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Strange processes occur on the Sun: a new discovery has puzzled scientists

Yulia PoteriankoLife
The Solar Orbiter spacecraft made it possible to see a previously hidden process on the Sun.

The Sun, the star that warms our planet, is a constant source of mystery for scientists. One of them is why some parts of the sun are much hotter than others and what causes this heating.

The Science Alert publication has reported that scientists have finally come close to solving it. The European Space Agency's Solar Orbiter spacecraft, which approached the star to an unprecedented distance, was able to see the processes in the star's magnetic field. To watch the video, scroll down to the end of the news story.

Scientists knew that the surface of the Sun has a temperature of about 5,500 degrees Celsius, but as it goes deeper into its atmosphere, it rises to 2 million degrees. The surface temperature is typical for a sun-like star, but what happens deeper down confused the researchers. They could not determine what caused the coronal temperature inversion.

However, the dominant assumption was the theory of a permanent small-scale magnetic reconnection of the magnetic field lines of the Sun. On a large scale, this phenomenon has been observed and well documented.

Most stars are seething turbulent balls of hot plasma. They are a large accumulation of charged particles that interact well with electromagnetic forces. Therefore, objects such as the Sun literally abound with extremely complex and disorderly magnetic fields.

Researchers have found that outside the Sun's inner atmosphere, known as its photosphere, these magnetic field lines can become tangled, stretched, broken, and then reconnected. These processes generate huge releases of energy, which is why solar flares occur and why coronal mass is periodically ejected into outer space.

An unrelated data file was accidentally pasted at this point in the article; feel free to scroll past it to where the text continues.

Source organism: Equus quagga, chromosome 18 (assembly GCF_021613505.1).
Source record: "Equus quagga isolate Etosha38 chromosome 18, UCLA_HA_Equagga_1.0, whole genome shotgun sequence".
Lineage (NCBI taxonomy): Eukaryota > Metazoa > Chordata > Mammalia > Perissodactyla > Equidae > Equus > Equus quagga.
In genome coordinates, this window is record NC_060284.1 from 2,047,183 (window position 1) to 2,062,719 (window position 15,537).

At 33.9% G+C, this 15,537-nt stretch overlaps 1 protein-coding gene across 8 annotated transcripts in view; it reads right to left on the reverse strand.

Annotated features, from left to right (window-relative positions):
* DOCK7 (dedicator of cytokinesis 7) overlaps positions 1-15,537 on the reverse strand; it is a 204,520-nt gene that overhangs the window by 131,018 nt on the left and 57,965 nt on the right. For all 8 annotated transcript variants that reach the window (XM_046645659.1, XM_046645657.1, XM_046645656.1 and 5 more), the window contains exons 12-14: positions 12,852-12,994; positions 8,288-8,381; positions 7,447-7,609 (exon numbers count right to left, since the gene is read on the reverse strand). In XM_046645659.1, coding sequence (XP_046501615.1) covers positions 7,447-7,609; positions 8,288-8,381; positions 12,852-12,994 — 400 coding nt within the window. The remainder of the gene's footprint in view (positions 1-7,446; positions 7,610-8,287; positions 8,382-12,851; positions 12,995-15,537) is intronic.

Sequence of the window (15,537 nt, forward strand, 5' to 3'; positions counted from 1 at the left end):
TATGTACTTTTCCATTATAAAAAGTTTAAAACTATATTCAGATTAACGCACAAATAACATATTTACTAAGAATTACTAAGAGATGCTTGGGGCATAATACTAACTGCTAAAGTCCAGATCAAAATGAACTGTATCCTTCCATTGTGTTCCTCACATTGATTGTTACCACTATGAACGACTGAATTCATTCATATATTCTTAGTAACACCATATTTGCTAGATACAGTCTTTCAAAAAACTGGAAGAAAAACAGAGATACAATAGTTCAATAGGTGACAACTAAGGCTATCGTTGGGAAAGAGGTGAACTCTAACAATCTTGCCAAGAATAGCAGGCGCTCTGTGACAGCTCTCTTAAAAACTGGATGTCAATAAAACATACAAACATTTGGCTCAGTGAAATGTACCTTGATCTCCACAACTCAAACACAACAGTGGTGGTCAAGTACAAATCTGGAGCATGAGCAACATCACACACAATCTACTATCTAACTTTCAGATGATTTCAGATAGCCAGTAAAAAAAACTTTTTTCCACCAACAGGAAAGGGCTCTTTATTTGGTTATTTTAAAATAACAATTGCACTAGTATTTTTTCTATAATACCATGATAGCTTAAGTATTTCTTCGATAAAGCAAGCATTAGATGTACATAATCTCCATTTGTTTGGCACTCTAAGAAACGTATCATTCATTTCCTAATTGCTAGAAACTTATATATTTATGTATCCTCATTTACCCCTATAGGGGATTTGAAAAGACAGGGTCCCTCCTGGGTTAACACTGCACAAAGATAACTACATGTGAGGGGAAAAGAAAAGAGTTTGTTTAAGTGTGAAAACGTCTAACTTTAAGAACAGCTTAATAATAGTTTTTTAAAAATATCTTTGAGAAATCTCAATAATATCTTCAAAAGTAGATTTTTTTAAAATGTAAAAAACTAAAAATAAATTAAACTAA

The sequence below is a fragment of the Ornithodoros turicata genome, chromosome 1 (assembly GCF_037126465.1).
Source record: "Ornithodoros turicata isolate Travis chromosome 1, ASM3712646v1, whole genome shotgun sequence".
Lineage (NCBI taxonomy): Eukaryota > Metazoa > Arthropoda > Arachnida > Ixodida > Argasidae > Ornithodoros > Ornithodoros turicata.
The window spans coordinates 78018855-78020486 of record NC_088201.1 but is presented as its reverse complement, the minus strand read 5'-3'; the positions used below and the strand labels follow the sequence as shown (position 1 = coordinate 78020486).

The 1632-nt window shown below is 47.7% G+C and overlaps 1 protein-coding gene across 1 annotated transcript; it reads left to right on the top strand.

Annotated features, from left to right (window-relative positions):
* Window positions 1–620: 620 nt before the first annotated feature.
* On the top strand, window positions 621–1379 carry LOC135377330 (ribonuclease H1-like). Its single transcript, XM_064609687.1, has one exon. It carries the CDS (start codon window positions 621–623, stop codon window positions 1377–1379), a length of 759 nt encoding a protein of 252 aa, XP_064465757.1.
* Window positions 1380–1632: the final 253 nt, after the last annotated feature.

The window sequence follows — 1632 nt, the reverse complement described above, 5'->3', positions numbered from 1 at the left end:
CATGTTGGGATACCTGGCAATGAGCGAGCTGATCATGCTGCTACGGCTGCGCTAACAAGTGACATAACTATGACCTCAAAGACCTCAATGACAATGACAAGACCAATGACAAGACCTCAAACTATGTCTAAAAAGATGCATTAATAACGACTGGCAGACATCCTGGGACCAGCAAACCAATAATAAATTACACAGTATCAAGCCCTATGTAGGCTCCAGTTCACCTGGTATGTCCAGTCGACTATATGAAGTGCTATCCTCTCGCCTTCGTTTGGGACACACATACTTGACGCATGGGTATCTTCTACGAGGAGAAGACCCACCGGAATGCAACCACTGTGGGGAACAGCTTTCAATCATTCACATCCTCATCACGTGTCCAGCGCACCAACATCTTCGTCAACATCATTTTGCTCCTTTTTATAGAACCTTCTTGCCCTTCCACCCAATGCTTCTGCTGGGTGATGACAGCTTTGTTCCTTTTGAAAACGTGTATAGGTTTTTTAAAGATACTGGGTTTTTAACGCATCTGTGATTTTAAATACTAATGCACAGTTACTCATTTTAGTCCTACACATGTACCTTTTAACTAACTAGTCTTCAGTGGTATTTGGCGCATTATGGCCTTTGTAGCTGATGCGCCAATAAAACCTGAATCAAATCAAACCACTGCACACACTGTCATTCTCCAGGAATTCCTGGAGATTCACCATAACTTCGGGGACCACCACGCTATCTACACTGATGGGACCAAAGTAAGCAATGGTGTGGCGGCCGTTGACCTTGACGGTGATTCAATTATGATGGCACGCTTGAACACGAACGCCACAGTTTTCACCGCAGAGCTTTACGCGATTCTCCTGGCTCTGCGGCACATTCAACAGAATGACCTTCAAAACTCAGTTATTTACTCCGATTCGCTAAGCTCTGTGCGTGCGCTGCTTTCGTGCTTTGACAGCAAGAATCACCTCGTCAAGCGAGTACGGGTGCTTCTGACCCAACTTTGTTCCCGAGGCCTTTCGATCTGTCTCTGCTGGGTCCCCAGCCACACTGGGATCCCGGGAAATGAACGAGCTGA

But this theory has not been confirmed. The Sun is a very hot object, and it was impossible to approach it at a distance that would allow us to observe the reconnection of the power lines.

But the Solar Orbiter, launched in February 2020, was still able to cope with this task. It made several approaches to the Sun and during the first of them recorded something previously unseen. During the approach on 3 March 2022, the probe obtained ultra-high-resolution images in extreme ultraviolet wavelengths. It demonstrated that magnetic reconnection occurs on an absolutely tiny scale, as compared to the Sun, only 390 kilometres across.

Solar Orbiter found a point in the magnetic field where its strength drops to zero - the so-called zero point. This is the point of magnetic reconnection. It observed it for an hour. During this time, the temperature of the zero point was maintained at about 10 million degrees Celsius. The zero point also created a continuous flow of plasma travelling at a speed of about 80 kilometres per second.

This phenomenon is known as a "soft" reconnection, but the zero point also exhibited a phase of sharper reconnection. This explosive reconnection lasted only about four minutes, but it showed that the two types of reconnection occur simultaneously and on a smaller scale than scientists could previously determine.

These two types of reconnection transfer mass and energy to the corona above them. Thus, they provide a heat source that could explain at least some of the poorly understood temperature inversions. The data may also indicate that reconnection can occur on an even smaller scale.

The first evidence that a permanent small-scale magnetic reconnection is taking place on the Sun has finally confirmed the long-standing hypothesis. It also brought scientists closer to unravelling how the solar corona heats up.

Earlier, OBOZREVATEL told you what an unexpected forecast for the peak of solar activity was made by scientists - it could cause certain problems on Earth.

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